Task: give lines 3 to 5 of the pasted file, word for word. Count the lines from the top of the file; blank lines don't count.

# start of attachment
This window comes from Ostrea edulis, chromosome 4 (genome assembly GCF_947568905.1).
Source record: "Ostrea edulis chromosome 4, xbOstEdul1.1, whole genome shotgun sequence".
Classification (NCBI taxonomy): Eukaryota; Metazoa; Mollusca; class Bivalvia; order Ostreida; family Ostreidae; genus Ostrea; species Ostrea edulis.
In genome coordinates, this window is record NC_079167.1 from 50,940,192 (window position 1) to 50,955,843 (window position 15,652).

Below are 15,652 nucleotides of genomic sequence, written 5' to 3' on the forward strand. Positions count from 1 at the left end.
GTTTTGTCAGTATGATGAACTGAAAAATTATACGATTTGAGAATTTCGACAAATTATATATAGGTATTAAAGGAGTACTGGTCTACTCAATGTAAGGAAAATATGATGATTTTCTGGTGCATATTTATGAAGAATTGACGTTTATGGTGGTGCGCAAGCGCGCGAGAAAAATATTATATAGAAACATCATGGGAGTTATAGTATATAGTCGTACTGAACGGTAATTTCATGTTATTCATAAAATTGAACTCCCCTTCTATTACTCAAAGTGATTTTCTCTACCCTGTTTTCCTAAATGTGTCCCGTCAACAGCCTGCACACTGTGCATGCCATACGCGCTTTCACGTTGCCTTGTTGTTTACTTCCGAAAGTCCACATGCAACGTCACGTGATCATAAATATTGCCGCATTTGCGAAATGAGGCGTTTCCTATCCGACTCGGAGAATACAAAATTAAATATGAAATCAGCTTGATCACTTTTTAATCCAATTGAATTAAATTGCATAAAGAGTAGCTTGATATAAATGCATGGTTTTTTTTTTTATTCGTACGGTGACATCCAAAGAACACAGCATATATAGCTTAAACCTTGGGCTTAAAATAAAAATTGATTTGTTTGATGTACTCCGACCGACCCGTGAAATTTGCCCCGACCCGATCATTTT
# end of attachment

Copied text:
Classification (NCBI taxonomy): Eukaryota; Metazoa; Mollusca; class Bivalvia; order Ostreida; family Ostreidae; genus Ostrea; species Ostrea edulis.
In genome coordinates, this window is record NC_079167.1 from 50,940,192 (window position 1) to 50,955,843 (window position 15,652).

Below are 15,652 nucleotides of genomic sequence, written 5' to 3' on the forward strand. Positions count from 1 at the left end.